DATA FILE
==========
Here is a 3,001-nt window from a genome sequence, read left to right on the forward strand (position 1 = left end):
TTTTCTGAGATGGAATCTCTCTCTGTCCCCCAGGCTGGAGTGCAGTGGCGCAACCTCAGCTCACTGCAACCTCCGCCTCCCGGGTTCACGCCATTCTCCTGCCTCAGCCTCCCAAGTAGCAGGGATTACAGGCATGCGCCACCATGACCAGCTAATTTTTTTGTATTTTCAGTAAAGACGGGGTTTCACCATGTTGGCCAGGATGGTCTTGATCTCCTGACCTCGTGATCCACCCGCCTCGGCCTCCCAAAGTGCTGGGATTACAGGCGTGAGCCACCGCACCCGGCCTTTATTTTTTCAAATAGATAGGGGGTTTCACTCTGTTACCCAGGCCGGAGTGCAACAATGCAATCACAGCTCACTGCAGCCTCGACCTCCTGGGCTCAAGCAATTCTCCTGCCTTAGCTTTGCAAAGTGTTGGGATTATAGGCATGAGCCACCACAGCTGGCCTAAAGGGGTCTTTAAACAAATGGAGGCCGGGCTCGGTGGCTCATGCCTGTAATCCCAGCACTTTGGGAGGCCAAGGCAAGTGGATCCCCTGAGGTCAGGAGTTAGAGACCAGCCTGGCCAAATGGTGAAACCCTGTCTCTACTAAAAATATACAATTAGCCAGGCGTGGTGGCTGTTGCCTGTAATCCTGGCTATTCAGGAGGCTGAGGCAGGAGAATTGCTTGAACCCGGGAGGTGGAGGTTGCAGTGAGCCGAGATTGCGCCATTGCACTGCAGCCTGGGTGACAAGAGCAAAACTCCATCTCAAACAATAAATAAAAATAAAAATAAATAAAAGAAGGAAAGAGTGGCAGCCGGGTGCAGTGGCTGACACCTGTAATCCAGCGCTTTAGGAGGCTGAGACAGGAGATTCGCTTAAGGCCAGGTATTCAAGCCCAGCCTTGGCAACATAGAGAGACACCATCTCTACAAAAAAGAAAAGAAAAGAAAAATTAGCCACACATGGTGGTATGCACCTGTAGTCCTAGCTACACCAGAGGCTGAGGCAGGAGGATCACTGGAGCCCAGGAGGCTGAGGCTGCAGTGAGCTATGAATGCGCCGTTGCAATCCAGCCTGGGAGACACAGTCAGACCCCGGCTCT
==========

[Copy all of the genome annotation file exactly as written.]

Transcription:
Here is a 3,001-nt window from a genome sequence, read left to right on the forward strand (position 1 = left end):
TTTTCTGAGATGGAATCTCTCTCTGTCCCCCAGGCTGGAGTGCAGTGGCGCAACCTCAGCTCACTGCAACCTCCGCCTCCCGGGTTCACGCCATTCTCCTGCCTCAGCCTCCCAAGTAGCAGGGATTACAGGCATGCGCCACCATGACCAGCTAATTTTTTTGTATTTTCAGTAAAGACGGGGTTTCACCATGTTGGCCAGGATGGTCTTGATCTCCTGACCTCGTGATCCACCCGCCTCGGCCTCCCAAAGTGCTGGGATTACAGGCGTGAGCCACCGCACCCGGCCTTTATTTTTTCAAATAGATAGGGGGTTTCACTCTGTTACCCAGGCCGGAGTGCAACAATGCAATCACAGCTCACTGCAGCCTCGACCTCCTGGGCTCAAGCAATTCTCCTGCCTTAGCTTTGCAAAGTGTTGGGATTATAGGCATGAGCCACCACAGCTGGCCTAAAGGGGTCTTTAAACAAATGGAGGCCGGGCTCGGTGGCTCATGCCTGTAATCCCAGCACTTTGGGAGGCCAAGGCAAGTGGATCCCCTGAGGTCAGGAGTTAGAGACCAGCCTGGCCAAATGGTGAAACCCTGTCTCTACTAAAAATATACAATTAGCCAGGCGTGGTGGCTGTTGCCTGTAATCCTGGCTATTCAGGAGGCTGAGGCAGGAGAATTGCTTGAACCCGGGAGGTGGAGGTTGCAGTGAGCCGAGATTGCGCCATTGCACTGCAGCCTGGGTGACAAGAGCAAAACTCCATCTCAAACAATAAATAAAAATAAAAATAAATAAAAGAAGGAAAGAGTGGCAGCCGGGTGCAGTGGCTGACACCTGTAATCCAGCGCTTTAGGAGGCTGAGACAGGAGATTCGCTTAAGGCCAGGTATTCAAGCCCAGCCTTGGCAACATAGAGAGACACCATCTCTACAAAAAAGAAAAGAAAAGAAAAATTAGCCACACATGGTGGTATGCACCTGTAGTCCTAGCTACACCAGAGGCTGAGGCAGGAGGATCACTGGAGCCCAGGAGGCTGAGGCTGCAGTGAGCTATGAATGCGCCGTTGCAATCCAGCCTGGGAGACACAGTCAGACCCCGGCTCT